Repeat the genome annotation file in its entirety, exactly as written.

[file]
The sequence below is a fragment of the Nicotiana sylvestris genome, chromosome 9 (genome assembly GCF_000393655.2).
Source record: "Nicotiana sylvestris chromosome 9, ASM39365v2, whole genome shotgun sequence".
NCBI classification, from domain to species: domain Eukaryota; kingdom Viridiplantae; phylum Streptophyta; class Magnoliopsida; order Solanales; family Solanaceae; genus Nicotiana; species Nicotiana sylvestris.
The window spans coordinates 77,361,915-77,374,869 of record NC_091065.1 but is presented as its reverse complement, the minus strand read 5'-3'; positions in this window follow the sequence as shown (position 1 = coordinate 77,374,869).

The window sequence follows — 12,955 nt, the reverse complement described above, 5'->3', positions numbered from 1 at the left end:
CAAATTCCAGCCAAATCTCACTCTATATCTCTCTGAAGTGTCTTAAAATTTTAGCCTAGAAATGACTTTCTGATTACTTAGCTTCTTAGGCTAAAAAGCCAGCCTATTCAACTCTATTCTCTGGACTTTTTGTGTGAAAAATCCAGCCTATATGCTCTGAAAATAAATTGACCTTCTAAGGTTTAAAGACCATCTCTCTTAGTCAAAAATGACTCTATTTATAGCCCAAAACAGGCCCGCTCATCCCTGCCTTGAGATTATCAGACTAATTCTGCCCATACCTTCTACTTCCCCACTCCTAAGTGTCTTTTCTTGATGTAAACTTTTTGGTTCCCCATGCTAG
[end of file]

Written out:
The sequence below is a fragment of the Nicotiana sylvestris genome, chromosome 9 (genome assembly GCF_000393655.2).
Source record: "Nicotiana sylvestris chromosome 9, ASM39365v2, whole genome shotgun sequence".
NCBI classification, from domain to species: domain Eukaryota; kingdom Viridiplantae; phylum Streptophyta; class Magnoliopsida; order Solanales; family Solanaceae; genus Nicotiana; species Nicotiana sylvestris.
The window spans coordinates 77,361,915-77,374,869 of record NC_091065.1 but is presented as its reverse complement, the minus strand read 5'-3'; positions in this window follow the sequence as shown (position 1 = coordinate 77,374,869).

The window sequence follows — 12,955 nt, the reverse complement described above, 5'->3', positions numbered from 1 at the left end:
CAAATTCCAGCCAAATCTCACTCTATATCTCTCTGAAGTGTCTTAAAATTTTAGCCTAGAAATGACTTTCTGATTACTTAGCTTCTTAGGCTAAAAAGCCAGCCTATTCAACTCTATTCTCTGGACTTTTTGTGTGAAAAATCCAGCCTATATGCTCTGAAAATAAATTGACCTTCTAAGGTTTAAAGACCATCTCTCTTAGTCAAAAATGACTCTATTTATAGCCCAAAACAGGCCCGCTCATCCCTGCCTTGAGATTATCAGACTAATTCTGCCCATACCTTCTACTTCCCCACTCCTAAGTGTCTTTTCTTGATGTAAACTTTTTGGTTCCCCATGCTAG